But to return to Hokusai: his kinship with the European painters is not in the means – painting and printmaking are very different – but in the motive. These artists share a feeling of the world as something much larger than themselves, and they seem to belong to it. In our narcissistic age, where we delude ourselves daily with the hubris of our modern meritocracies and bear a burden of guilt about our impact on the planet, these are significant differences.
Their world – on both sides of the globe – appears stable, whole, entire. In fact theirs was a world of sudden death, oppressive politics, war and revolution. The Romantics painted during the period of the Napoleonic wars and the Industrial Revolution. Hokusai worked under the rigid isolationism of the Edo period in Japan, and within memory of the deadly 1792 Tsunami. Yet that uncertain world in which their actual lives were lived gave birth to these astoundingly coherent and beautiful pictorial worlds. The sense of forces beyond ourselves in Hokusai’s Great Wave and Turner’s Snow Storm Steam Boat off a Harbour’s Mouth, in no way diminishes humankind. The bravery of the mariners in both scenes is clear, but a sense of the smallness and fragility of the human frame is also very evident. Our activities are tiny. Perhaps this will jar with our sense of importance; perhaps you could argue it is a retrograde political attitude. Or perhaps we are the ones at odds with history.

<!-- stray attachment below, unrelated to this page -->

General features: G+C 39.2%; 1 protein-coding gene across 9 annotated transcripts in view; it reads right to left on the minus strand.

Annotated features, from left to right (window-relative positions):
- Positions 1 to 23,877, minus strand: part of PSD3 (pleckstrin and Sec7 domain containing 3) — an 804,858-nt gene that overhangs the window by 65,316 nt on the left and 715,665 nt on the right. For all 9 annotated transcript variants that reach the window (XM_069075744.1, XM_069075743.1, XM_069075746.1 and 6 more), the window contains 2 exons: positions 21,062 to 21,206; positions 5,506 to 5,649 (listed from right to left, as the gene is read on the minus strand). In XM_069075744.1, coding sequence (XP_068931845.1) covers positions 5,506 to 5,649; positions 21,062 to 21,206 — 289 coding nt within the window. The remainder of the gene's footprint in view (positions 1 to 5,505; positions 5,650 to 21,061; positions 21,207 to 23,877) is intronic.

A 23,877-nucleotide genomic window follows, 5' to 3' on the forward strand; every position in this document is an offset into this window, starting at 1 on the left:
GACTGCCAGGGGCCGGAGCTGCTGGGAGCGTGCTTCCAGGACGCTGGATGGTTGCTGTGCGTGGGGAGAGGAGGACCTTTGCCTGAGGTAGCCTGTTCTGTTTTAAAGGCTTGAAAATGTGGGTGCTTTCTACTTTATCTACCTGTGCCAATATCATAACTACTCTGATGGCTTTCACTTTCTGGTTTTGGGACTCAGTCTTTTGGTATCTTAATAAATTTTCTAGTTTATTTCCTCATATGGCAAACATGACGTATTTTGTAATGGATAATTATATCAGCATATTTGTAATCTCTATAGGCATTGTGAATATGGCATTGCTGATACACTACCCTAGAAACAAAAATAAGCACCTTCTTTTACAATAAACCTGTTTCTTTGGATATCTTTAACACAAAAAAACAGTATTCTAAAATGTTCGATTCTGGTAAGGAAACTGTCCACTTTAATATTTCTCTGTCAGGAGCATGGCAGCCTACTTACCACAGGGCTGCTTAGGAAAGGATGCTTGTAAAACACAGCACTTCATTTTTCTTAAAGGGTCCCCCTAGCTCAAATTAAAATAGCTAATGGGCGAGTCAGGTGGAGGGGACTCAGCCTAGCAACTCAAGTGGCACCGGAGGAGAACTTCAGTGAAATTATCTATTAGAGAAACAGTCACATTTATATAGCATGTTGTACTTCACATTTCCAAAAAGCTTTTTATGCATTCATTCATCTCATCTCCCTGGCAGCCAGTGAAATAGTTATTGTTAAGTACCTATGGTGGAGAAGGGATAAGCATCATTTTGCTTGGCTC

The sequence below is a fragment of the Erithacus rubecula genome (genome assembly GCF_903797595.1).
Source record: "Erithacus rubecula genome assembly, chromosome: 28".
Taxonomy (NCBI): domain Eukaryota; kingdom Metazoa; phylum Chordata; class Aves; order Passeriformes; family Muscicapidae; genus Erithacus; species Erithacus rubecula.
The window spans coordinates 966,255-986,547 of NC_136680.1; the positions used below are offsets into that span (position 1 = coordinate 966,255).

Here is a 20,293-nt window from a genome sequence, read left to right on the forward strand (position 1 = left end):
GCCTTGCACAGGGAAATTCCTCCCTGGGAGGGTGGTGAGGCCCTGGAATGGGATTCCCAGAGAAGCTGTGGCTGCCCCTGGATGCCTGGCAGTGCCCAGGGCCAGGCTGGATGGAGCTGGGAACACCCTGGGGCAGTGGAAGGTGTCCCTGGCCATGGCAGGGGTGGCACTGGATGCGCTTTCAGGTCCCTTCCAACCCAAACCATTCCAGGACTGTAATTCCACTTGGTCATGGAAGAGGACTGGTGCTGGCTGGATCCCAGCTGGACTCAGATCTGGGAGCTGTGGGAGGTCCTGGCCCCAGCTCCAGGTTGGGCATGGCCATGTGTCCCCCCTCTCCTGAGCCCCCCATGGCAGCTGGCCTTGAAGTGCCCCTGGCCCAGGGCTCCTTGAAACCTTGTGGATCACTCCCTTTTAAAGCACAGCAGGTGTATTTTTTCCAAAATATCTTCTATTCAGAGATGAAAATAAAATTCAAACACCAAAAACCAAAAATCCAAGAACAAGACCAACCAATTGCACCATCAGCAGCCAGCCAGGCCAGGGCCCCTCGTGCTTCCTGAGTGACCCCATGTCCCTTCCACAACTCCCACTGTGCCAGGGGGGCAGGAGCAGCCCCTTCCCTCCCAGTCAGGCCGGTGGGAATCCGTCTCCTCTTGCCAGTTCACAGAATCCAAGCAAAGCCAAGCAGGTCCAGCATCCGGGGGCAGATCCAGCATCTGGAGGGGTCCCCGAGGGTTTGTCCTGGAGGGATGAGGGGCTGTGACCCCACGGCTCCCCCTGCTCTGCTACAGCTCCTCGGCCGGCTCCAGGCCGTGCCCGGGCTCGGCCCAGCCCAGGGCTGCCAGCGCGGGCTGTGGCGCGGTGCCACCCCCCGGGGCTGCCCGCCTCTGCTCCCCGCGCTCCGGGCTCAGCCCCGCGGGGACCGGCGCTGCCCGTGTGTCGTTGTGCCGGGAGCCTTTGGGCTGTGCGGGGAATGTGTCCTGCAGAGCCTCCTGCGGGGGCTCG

The ancient Greeks had the Fates to keep them humble. A sense of forces that do not bend to human will was integral to their sense of tragedy and is what made their heroes like the rest of us. Perhaps both humility and belonging are some of the deeply appealing things about Hokusai’s prints. In our age, humility is – to paraphrase Oscar Wilde – like a happy marriage; everyone has heard of it but no one has ever seen it. We live in an epoch of display. On a personal level at least, humility is an antidote to anxiety, which might be exactly what our times require.
IMAGES IN ORDER OF APPEARANCE
The Great Wave off Kanagawa, Hokusai’s most famous print, the first in the series 36 Views of Mount Fuji. First publication: between 1826 and 1833. This edition: Reprint by Adachi from the Shōwa period (between 1926 and 1989). | The Dragon of Smoke Escaping from Mt Fuji | The Yodo River [Moon], from Snow, Moon, Blossoms | Yoshino Waterfalls, where Yoshitsune Washed his Horse, from A Tour of Japanese Waterfalls | Kirifuri waterfall at Kurokami Mountain in Shimotsuke, from A Tour of Japanese Waterfalls | Cuckoo and Azaleas, 1834 from the Small Flower series.